The Saltmine in Mesa: Where DMX, Bone Thugs, and More Find Their Groove
DMX at Saltmine Studios
See also: Five Reasons We Still Love DMX See also: DMX: Going Old School on New Album? Settled right of Main Street in the heart of Mesa, you would have no idea just by looking that Saltmine Studios is the recording home of legendary artists, producers, and hit tracks. The first time I set foot on the grounds (at least, according to my iPhone map), I wandered around the entire steel compound through alleyways, trying just to find an entryway before calling my friend who works as an engineer on-site. I'm guessing I was a good laugh for whoever was watching the ever-present security cameras stationed discreetly inside and out.
Some of the music industry's biggest heavyweights have recorded at The Saltmine over the years, including Bone Thugs N Harmony, the Jonas Brothers, Sheryl Crow, Soulfly, Lil Wayne, and Megadeth. Recently, DMX has been on-site more often than not, bringing with him a huge posse and appetite to record his new record. He recorded a music video at the studios a couple months back, and around the studio is known for his infectious energy, the awesome rhymes he's been coming up with, and a hatred for male flip-flops (don't ask).
The Saltmine oozes a serene, peaceful, historical energy - it makes sense, since music history has been made there and it was at one time a church. Glowing salt crystals, antique instruments, vintage microphones, stacks of records, quirky knickknacks -- and oh yeah, that would be a couple Grammy awards on that dusty end table -- cover all available spaces. Tapestries hang from the wall ranging from authentic Indian designs to Bob Marley suns, splashed with turquoise and indigo and emulating the scent of Nag Champa incense. Stacks of guitars, clusters of pianos ranging from uprights to grands to vintage keyboards, and cabinets packed with every microphone imaginable crowd the vaulted ceiling room corners. In one of the recording studios, diffusers, wooden slats jut out from of the wall that almost look like an architectural accent, but they are really Hemholst resonators and absorb the sound constantly throughout mixing, used as a multi-ban frequency trap much like a xylophone.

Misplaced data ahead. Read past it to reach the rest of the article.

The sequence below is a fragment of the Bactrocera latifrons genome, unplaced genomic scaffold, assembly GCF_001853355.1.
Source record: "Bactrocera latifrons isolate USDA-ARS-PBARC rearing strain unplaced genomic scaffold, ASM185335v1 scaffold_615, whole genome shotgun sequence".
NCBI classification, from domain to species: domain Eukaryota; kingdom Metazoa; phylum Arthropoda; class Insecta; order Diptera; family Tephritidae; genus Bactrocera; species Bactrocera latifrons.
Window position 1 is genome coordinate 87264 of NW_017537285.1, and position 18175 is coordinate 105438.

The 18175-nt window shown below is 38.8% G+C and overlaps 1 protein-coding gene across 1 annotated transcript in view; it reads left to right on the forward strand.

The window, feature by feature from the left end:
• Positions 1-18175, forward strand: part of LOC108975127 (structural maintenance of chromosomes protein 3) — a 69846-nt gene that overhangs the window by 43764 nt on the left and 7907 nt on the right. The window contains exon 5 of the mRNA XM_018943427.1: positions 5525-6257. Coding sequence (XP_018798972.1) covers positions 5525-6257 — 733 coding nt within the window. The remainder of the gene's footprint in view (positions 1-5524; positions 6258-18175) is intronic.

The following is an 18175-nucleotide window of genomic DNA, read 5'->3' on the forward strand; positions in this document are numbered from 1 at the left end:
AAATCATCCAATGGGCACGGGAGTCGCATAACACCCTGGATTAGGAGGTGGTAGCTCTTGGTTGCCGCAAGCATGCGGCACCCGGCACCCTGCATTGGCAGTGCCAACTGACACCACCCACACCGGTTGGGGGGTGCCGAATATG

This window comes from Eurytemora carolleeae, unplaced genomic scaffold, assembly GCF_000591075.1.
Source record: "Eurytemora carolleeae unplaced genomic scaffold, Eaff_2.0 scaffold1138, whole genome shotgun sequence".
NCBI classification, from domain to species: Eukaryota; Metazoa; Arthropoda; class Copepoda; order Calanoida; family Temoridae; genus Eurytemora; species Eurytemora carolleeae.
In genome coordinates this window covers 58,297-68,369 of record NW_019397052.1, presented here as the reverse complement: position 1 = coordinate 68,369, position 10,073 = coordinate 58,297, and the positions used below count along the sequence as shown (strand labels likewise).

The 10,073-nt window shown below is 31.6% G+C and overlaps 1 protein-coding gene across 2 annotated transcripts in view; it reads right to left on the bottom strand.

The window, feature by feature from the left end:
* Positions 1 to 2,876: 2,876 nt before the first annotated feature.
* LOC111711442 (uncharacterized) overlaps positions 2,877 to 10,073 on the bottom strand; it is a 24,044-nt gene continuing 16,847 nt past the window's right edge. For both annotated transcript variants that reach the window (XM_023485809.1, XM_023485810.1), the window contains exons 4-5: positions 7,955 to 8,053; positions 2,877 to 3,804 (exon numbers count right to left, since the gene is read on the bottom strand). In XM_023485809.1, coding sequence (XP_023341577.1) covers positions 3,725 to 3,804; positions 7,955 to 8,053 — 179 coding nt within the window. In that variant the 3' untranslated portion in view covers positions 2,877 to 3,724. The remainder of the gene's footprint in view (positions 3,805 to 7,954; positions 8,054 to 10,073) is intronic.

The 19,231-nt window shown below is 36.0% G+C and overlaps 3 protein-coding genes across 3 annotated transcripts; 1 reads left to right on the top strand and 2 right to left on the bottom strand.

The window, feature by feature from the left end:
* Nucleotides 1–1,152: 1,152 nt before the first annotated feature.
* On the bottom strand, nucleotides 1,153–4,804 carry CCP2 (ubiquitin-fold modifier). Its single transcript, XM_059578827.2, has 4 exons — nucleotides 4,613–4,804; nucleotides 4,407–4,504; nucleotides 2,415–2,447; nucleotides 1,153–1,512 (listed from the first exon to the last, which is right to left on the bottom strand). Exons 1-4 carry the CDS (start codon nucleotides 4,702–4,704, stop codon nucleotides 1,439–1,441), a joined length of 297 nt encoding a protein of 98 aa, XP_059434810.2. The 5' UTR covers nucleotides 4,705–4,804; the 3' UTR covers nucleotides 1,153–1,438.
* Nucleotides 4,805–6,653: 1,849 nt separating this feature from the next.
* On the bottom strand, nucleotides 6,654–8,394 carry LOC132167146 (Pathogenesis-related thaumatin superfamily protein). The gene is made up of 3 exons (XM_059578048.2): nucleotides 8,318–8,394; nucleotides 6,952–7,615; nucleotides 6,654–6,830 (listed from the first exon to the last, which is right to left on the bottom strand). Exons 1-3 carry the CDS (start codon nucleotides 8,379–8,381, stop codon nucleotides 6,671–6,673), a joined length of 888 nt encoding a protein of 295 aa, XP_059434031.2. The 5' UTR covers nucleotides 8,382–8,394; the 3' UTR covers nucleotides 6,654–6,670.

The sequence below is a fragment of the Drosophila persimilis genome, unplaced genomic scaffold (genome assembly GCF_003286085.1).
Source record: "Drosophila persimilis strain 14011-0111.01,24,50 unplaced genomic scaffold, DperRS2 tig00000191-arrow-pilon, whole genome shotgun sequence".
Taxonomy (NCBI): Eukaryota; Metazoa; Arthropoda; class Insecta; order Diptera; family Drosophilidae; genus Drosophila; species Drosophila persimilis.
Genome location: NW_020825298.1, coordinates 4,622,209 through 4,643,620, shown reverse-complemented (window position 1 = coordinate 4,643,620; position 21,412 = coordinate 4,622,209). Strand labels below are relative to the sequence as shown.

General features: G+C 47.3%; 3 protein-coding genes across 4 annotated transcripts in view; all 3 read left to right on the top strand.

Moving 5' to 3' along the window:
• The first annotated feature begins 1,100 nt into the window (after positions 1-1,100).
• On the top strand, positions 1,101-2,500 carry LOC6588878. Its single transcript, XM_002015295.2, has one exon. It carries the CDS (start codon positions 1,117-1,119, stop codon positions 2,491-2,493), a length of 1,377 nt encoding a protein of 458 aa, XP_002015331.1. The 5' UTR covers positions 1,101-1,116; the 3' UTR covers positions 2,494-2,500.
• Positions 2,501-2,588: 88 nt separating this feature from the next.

"It's the vibe, it's the instruments, it's the supreme tracking and mixing studios that we have under one roof that make the Saltmine so unique," explains owner Don Salter. "We're Arizona's largest recording studio with 16,000 square feet and five studios under one roof, including the largest analog tracking and mixing rooms."
The small group of sound engineers, handpicked by owner Don Salter himself for their competency and flexibility, specialize in a range of musical skills and each bring something different and unique to the table. All of them like to keep the music as analog as possible, while combining state-of-the-art, modern digital tools.
"We have a philosophy that embodies those classic analog recordings of the past, as well as modern digital recording, and we use our Studor 2 and ATR 1 tape decks to achieve our analog sound," says Salter. "We also use Pro-tools, board gear and plug ins to achieve our digital recording results."
The studio itself started decades ago, along with the name, when Don Salter was recording out of a room above his garage.
"It was always working for free in a dark place with low ceilings and it was so hot above my garage, and it really wasn't that fun," says Salter. I thought it was like working like in a saltmine and it kinda' stuck. More recently people asked how I named it, and I guess I could also say it has to do with my last name, and it's all mine."
Musicians love it here, local, national, and international. The tall metal gates and walls encase a small village-like atmosphere, complete with basketball courts, and a bungalow with bedrooms, a kitchen and recording studios, covered in climbing vines. For the most part though, artists travel to the Saltmine not just for the atmosphere, but for the rare equipment or tools that the team wields like the artists themselves.
"We have a 1949 M-49 microphone that's just gorgeous. It is as good as sounding a mic your going to find," says Salter. "We get a lot of people that come here to play our beautiful Yamaha C7 grand piano and the biggest thing is our vintage Neve console signed by Rupert Neve himself and two SSL mixing consoles. They are famous in their own right, since they have been in the hands of some supreme producer mixer engineers, made famous by Ben Gross in Los Angeles and David Foster."
Now we know who to thank for keeping DMX in the studio and out of trouble.
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